There are bars, clubs for dancing, places you take your drinking buddies, and that bar that you all go to after work because it is the closest thing to your office, and all of you need a fuckin’ drink, now. And then there’s the kind of place that is united by the family that pops up around the location, where the crew that run the place are as dedicated to each other as they are to the focus of their venue. Those spaces are fewer and further between as we retreat into our phones and MyFacester+ Twinstagramblr, and when we see them, it is certainly a majestic thing to behold.

It is hard to ignore the kind of family feeling you get when you interact with the people who run The Space Concert Club, located “across the bridge” (in Lancaster Mall-speak). The bartenders and staff all offer a friendliness that makes even the most hipstery and stubborn music snob soften up when they descend into the back patio.  While this would be merely a bonus in any typical bar, this is a major benefit to a local club that hosts a wide range of acts and music events.  All of this was in evidence at the Crown Larks / City of Pieces double header last night (7 June 2017), where two expert groups offered a taste of the musical chops they’ve developed over the years, and put it on a display for an audience with more than just getting blotto on a Wednesday night on their minds.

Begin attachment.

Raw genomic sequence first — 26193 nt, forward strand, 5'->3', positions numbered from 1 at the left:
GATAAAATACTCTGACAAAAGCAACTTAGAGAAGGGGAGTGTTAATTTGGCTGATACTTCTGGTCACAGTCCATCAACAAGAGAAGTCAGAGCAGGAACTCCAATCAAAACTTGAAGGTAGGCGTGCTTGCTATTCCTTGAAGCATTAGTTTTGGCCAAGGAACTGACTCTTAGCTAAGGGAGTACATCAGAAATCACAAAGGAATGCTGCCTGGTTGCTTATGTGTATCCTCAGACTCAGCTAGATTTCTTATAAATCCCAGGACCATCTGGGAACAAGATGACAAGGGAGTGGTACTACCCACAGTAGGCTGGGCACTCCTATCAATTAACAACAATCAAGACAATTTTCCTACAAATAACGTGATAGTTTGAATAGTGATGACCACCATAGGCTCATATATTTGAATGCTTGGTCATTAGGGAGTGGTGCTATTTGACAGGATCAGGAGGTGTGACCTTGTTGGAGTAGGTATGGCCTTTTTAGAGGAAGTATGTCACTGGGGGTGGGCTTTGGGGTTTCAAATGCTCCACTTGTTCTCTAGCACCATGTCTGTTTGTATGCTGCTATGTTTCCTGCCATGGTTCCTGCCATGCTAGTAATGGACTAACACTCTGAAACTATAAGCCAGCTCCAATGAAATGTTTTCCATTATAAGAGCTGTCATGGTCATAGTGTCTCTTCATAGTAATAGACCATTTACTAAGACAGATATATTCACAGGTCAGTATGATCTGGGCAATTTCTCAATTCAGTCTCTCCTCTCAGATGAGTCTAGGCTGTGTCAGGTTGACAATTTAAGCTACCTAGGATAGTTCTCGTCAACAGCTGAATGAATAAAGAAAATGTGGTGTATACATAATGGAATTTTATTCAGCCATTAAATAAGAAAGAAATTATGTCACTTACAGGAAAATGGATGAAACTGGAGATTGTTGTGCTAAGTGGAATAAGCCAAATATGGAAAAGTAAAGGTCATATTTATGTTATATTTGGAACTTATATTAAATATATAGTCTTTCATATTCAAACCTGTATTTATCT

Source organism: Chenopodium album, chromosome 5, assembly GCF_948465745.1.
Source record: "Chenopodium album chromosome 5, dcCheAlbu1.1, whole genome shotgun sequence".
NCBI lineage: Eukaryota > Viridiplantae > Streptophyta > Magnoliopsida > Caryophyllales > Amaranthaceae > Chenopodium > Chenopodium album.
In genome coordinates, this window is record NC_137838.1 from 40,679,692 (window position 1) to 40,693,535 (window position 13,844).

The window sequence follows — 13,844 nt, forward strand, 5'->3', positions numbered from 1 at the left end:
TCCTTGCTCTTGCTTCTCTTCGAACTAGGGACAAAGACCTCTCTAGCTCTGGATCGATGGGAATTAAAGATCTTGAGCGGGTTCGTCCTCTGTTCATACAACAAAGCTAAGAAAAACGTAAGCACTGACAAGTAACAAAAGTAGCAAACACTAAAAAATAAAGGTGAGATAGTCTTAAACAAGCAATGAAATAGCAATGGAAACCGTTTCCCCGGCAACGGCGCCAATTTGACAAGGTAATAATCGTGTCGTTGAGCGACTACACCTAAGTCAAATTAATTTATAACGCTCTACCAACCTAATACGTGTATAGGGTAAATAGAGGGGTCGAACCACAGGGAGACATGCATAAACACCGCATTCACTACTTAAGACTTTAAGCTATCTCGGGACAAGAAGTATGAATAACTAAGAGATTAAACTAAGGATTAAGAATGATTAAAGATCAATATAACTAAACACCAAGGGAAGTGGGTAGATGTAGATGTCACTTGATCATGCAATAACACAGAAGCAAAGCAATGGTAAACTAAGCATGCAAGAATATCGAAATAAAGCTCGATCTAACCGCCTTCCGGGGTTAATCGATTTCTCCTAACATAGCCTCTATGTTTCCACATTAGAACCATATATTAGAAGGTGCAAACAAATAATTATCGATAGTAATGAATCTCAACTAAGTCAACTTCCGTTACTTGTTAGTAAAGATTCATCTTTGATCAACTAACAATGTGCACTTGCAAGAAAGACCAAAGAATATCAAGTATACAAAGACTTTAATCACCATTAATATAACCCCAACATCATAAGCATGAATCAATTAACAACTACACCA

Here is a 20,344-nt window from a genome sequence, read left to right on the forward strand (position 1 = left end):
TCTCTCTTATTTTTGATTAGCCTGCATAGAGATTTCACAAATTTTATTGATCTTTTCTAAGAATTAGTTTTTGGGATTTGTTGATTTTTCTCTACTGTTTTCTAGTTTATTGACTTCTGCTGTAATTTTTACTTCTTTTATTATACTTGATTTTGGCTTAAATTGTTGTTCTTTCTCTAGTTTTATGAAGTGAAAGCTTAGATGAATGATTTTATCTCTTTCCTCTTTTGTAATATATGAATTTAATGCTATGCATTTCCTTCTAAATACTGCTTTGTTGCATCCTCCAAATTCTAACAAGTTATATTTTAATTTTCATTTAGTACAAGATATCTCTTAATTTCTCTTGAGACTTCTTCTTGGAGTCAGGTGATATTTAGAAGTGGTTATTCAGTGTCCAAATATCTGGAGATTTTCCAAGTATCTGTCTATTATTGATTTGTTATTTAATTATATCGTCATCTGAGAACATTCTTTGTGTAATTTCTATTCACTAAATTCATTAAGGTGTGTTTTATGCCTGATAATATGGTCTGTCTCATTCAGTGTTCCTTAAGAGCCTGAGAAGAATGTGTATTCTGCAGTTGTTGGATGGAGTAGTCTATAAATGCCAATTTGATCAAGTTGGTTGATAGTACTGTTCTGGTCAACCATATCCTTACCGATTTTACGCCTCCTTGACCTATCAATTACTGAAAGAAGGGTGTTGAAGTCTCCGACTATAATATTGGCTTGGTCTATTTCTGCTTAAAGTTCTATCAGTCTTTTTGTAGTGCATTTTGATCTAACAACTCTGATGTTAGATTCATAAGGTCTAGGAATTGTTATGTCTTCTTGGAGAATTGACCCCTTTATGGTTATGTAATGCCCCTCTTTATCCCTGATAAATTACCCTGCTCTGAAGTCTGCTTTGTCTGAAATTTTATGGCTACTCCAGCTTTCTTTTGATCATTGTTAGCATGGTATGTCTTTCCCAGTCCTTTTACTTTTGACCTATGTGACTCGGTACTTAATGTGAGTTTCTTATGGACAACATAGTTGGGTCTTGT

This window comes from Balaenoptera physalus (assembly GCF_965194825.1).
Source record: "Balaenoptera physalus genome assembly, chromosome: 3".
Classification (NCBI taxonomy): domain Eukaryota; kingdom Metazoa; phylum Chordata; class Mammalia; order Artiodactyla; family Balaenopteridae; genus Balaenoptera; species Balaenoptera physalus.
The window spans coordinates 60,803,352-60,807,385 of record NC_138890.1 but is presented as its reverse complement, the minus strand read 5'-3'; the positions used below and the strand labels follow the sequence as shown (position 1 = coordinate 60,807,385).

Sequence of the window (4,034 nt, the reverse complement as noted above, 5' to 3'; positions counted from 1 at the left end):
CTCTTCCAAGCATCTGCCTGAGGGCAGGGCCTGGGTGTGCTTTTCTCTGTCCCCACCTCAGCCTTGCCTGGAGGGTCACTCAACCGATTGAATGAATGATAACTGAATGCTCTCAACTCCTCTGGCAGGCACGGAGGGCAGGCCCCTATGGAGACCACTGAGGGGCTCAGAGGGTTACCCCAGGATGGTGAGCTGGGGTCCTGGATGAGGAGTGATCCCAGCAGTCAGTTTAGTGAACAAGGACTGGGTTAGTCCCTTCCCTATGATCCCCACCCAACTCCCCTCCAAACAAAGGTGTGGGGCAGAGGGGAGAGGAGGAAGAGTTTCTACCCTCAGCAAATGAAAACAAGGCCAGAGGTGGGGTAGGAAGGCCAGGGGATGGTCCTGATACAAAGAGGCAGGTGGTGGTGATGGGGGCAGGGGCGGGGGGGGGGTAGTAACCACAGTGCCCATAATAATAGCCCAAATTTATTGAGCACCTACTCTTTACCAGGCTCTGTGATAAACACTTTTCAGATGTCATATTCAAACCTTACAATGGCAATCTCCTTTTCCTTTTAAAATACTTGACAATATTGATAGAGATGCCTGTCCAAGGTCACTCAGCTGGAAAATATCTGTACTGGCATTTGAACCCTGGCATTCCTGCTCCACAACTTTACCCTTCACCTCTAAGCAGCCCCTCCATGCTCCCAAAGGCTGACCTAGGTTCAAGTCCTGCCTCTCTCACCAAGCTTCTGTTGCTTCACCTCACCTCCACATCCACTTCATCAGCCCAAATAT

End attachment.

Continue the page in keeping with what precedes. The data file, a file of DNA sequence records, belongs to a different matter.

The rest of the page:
Crown Larks hail from Chicago, and immediately took us into art-rock painted atmospheres of the strangest time signatures and Sax / Bass duets that I have seen in recent years.  Having honed their stage show while on the road, their new record – Population – mines post-punk tropes and a Flaming Lips sensibility toward mashing up genres, and in doing so create their own vision of indie rock.  In front of a crowd, there are certainly more rock and roll elements to their performance than on the record, and this is clearly their style, causing asses to shake, and yet scratching that krautrock itch the kids are all dying for.  Any group that mixes equal parts Miles Davis and Mission of Burma is okay in my book, and Crown Larks dispelled any misconceptions about their ability to rock the joint, while simultaneously vying for an experimental label. When your reference points are Sonic Youth and the other late ‘80’s / early ‘90’s art rockers, you don’t have to do much to win over this crowd.